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Agent Tesla: A Day in a Life of IR

Posted by Michael Gorelik on November 5, 2020
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Introduction

The Agent Tesla infostealer has been around since 2014. During the last two to three years, it's also had a significant distribution growth factor partially due to the fact that cracked versions of it have been leaked.

It has been adapted by many advanced and less-sophisticated adversaries; as a result we can clearly identify a growing number of modified Tesla variants.

This year marks a significant change from previous years in the distribution techniques that are leveraged for Agent Tesla. We have seen this infostealer delivered through exploits, COVID-19 phishing campaigns, integrating advanced steganography, implementing different innovative obfuscation techniques, and more.

The following technical analysis covers a single Agent Tesla attack chain investigation after multiple attack attempts on a Morphisec customer were prevented at the end of October. This was particularly interesting because of the use of multiple advanced techniques that you rarely see combined into a single chain. Some of these advanced techniques that we will cover in this blog include:

  • Use of a compromised sender email address
  • Double use of exploits to deliver the agent downloader
  • Use of advanced DeepSea obfuscator
  • Use of double steganography obfuscation to deliver agent loader
  • Use of Frenchy shellcode and .Net delegation for whitelisting bypass
  • Executing the dark stealer from memory

Technical Details

Spearphishing

The attack chain started with a phishing email mentioning an RFQ for a new order. This might have triggered suspicion for a more security aware employee, but in this case, the victim was used to receiving similar emails and took the bait.

Furthermore, the advanced gateway solution designed to prevent or quarantine documents with a suspected DDE exploit (this will be discussed later) worked, but the user was convinced that the email was legitimate and released it from quarantine because the user is used to receiving RFQs.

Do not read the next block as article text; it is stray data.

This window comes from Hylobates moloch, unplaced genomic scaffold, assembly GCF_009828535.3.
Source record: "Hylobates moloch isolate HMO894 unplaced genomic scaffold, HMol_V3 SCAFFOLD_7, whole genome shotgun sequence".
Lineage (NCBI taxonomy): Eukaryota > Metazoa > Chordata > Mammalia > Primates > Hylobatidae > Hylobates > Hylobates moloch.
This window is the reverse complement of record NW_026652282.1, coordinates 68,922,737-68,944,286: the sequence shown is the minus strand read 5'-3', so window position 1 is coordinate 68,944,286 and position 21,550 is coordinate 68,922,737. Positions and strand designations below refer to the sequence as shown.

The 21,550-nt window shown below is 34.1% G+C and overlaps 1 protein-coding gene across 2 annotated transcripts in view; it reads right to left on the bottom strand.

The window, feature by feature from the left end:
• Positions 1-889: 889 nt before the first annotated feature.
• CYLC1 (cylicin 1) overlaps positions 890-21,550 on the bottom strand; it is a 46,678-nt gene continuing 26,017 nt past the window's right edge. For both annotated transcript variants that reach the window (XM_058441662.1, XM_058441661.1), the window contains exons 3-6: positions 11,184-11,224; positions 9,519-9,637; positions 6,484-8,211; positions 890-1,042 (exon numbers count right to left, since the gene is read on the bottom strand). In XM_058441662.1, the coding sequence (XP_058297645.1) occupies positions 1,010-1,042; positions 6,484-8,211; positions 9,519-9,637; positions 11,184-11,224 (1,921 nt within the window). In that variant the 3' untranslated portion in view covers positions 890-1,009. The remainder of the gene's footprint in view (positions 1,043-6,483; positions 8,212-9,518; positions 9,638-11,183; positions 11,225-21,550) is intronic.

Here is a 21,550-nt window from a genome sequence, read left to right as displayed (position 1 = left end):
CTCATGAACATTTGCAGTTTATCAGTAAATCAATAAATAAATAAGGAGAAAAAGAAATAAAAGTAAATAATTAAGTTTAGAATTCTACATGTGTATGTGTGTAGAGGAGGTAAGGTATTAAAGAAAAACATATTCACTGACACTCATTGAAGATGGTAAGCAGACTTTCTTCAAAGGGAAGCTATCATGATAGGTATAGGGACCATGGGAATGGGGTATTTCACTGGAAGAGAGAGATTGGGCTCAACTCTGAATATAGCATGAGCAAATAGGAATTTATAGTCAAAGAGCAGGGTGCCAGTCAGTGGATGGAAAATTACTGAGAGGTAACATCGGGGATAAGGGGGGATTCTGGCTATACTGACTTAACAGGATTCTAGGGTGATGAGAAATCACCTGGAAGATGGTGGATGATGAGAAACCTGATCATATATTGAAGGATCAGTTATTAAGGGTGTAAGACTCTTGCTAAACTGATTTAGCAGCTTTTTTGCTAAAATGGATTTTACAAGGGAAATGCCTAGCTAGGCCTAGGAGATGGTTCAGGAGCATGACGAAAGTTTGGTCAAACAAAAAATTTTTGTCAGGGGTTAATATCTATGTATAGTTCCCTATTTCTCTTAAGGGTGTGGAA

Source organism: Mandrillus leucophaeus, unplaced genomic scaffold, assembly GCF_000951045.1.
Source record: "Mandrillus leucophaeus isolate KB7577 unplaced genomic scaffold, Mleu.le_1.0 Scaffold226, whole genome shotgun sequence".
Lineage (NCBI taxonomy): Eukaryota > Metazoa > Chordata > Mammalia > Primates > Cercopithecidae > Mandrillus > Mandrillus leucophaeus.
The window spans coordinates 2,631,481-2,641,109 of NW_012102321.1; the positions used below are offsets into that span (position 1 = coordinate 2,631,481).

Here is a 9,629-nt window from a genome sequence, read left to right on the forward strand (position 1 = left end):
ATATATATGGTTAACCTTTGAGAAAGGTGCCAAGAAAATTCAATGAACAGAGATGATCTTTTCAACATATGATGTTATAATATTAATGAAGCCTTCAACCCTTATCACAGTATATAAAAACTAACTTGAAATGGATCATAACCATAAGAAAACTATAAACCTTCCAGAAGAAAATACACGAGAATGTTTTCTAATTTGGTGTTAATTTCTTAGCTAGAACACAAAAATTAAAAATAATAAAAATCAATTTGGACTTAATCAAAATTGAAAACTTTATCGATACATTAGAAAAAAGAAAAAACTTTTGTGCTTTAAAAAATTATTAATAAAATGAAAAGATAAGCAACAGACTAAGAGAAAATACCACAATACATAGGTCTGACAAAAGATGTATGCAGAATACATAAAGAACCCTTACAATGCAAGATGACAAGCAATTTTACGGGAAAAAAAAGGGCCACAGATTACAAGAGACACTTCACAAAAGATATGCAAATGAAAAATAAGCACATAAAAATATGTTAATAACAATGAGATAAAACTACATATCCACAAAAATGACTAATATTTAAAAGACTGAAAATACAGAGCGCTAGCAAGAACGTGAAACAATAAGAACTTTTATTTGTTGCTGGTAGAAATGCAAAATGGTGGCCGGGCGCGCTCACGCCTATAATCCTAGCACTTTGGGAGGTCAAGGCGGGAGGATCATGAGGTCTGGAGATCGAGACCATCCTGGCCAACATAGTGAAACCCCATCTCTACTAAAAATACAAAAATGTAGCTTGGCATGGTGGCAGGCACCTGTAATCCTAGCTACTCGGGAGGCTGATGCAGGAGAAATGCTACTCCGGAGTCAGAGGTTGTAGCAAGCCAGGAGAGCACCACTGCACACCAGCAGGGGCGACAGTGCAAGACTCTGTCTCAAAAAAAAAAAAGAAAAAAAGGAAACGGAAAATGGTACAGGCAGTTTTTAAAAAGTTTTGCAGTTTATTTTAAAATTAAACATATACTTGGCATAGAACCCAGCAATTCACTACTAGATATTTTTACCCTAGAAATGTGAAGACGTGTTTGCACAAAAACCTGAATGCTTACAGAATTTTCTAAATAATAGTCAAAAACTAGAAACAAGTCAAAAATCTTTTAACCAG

In this case, the email was sent from a trusted third party through either a compromised email or a vulnerable domain that allows spoofing emails.

 

DDE exploit

The attached RFQ document is a known macro-less DDE exploit that will download its next stage document from a C2. In order to reduce the risk of detection, the attackers implemented a known technique to avoid the use of “DDE” as part of the text and to delay the download until after protected mode is disabled.

 

 

Equation Editor Exploit

Document.doc implements a second exploit in the chain identified by the following CVEs: CVE-2018-0802, CVE-2017-11882, a memory corruption vulnerability. The content of this new document automatically replaces the content of the original document. While Patches already exist for those vulnerabilities, many endpoints were still unpatched due to operational constraints. This reality makes this CVE highly popular even today.

Agent Tesla Loader 1

Following a successful exploitation of the Microsoft Equation Editor vulnerability, a thin ~500KB loader is downloaded from the same C2 by the equation editor process. The loader is slightly obfuscated with a DeepSea obfuscator.

As was previously published, the Tesla loader started to abuse steganography techniques to implement its next stage by hiding its executable in a PNG image; only this time the image looks significantly different.

First decryption of the PNG resource:

Surprisingly, the developers of this Tesla loader implemented an additional steganography layer on top of the previously described technique to avoid heuristic detection of image resource based on metadata or entropy.

The leads to a second steganography layer, which already resembles embedded executable images we know:

 

Agent Tesla Loader 2

The decrypted image is not the final result, instead it leads us to one more loader that is also obfuscated by an unknown obfuscator.